As a kid I participated in the President’s Council on Physical Fitness. What did that mean? Well, my classmates and I were required to run the 50-yard-dash (I remember running past my gym teacher who stood with a whistle around her neck and a stopwatch in her hand – my time was disappointing), do a certain number of sit-ups (I surpassed my own expectations) and pull-ups (I could only do the girl version that allowed you to lean back with the pull up bar in front of you) and I can’t remember what else but the point was, the President thought our physical fitness was important and as a result, so did we.
Things are different today, according to the new CDC (Centers for Disease Control and Prevention) biennial report. There’s no more expectation from the highest office for the nation’s youth to be physically fit.
Nearly half of all high school students take no physical education classes. In California, while state regs say that elementary students must get at least 20 minutes of exercise a day, only 20 percent of schools are complying. At many schools, there is no gymnasium, and no gym teacher, and thus no opportunity for exercise. In New York, K-3 students are supposed to get phys ed class every day, three times a week for grades 4-6, and 90 minutes a week for 7 and 8th graders. But none of the schools that were audited for the report were complying with this regimen.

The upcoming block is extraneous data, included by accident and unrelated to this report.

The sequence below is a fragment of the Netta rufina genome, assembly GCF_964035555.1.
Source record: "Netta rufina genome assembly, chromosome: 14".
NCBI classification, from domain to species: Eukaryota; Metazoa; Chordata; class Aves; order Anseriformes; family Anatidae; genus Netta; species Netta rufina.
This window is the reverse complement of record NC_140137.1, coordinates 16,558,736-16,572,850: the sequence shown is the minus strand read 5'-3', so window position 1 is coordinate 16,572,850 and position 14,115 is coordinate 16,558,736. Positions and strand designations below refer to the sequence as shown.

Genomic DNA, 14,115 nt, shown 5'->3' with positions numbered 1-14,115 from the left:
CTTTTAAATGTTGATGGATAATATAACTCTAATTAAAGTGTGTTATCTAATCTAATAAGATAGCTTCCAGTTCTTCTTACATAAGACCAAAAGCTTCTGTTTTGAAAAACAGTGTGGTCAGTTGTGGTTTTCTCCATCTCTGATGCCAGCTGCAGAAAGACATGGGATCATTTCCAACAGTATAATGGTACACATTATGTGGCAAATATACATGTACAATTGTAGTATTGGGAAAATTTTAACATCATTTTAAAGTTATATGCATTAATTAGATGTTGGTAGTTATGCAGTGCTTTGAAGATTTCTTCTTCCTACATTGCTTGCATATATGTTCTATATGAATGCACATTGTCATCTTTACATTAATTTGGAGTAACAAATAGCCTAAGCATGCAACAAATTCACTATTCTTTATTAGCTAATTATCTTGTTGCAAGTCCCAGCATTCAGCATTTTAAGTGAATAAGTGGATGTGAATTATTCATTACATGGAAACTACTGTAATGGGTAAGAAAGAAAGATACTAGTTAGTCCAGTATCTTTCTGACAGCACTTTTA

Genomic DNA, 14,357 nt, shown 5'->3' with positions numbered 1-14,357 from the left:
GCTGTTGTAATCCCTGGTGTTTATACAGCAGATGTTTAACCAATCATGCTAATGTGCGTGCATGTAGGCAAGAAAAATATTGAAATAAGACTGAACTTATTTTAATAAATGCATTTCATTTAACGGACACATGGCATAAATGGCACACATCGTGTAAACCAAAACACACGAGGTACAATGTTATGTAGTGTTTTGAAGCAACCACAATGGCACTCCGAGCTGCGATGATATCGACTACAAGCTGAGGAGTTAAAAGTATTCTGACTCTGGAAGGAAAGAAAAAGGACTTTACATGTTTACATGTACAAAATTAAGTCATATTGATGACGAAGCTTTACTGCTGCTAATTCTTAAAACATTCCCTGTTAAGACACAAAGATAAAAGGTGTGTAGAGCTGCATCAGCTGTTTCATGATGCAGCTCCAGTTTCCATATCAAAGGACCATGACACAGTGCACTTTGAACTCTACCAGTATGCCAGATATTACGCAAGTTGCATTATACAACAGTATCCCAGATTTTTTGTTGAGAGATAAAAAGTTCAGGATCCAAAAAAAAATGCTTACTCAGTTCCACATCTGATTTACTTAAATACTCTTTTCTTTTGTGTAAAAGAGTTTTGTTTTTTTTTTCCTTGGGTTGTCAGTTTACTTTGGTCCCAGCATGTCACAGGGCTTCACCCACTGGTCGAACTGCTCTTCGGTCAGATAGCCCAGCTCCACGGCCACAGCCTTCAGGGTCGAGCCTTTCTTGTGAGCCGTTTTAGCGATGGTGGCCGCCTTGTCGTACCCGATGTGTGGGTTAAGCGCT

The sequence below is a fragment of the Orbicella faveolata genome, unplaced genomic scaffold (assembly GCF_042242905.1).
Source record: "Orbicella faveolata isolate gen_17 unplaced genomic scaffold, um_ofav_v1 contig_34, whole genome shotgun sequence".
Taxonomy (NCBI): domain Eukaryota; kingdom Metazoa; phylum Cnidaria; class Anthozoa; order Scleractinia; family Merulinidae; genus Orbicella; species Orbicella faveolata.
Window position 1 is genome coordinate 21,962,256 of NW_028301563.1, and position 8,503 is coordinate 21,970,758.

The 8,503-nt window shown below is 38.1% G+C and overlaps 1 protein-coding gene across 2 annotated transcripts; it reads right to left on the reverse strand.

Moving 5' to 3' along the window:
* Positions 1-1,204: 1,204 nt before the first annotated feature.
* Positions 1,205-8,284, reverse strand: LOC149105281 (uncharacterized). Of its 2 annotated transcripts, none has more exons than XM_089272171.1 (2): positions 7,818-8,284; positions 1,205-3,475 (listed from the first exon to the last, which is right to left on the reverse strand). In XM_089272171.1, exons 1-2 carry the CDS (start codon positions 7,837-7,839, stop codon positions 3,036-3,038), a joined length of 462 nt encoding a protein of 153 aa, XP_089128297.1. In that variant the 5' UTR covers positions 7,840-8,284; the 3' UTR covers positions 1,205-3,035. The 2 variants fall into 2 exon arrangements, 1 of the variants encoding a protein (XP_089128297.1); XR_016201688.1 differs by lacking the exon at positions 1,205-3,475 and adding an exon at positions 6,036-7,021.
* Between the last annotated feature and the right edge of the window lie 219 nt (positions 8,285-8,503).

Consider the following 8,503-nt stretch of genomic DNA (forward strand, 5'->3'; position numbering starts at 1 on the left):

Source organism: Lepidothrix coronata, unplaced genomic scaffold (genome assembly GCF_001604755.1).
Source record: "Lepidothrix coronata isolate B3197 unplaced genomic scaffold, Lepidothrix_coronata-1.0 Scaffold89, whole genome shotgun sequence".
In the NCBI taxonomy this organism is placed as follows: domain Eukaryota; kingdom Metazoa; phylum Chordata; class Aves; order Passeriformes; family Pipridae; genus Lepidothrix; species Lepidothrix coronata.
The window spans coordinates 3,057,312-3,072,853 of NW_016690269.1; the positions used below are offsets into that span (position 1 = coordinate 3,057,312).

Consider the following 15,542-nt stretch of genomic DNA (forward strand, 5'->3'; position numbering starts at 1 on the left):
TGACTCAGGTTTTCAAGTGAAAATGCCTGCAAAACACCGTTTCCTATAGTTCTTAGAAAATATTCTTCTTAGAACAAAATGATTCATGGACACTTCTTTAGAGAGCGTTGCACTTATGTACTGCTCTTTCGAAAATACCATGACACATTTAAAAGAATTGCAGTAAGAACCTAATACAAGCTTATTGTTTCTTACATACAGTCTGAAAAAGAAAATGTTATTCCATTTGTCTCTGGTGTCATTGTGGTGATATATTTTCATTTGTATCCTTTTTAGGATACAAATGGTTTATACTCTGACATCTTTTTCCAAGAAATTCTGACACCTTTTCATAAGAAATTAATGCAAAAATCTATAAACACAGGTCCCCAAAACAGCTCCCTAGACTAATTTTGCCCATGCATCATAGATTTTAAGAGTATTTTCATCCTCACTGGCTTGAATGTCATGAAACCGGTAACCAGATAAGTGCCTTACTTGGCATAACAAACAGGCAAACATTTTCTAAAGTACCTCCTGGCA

What has happened to the focus on physical education that came with the imprimatur of the President of the United States? Principals blame budget cuts and the need to prepare students for tests, but also a lack of attention to phys ed from the Department of Education as well as school boards and superintendents.
It seems like a disconnect to me. First lady Michelle Obama has championed her “Let’s Move” campaign, introducing dance and exercise into schools and the kids love it – dance and music is a really fun way to get exercise. The President should revive the Council on Physical Fitness and make it fun, blending it with Michelle’s Let’s Move program and bringing in classes like power dance, yoga, pilates, and zoomba.
Harvard professor John Ratey, author of “Spark: The Revolutionary New Science of Exercise and the Brain,” says physical education helps promote better academic outcomes, but that phys ed teachers are fighting to hold onto their jobs and that it is dawning on educators that we’ve “missed the boat.” We’re facing ever-growing obesity among our nation’s youth; this CDC report is a wake-up call and a great opportunity for the President to step up and re-brand – Obama-style – what was once a priority for the American President: physical fitness.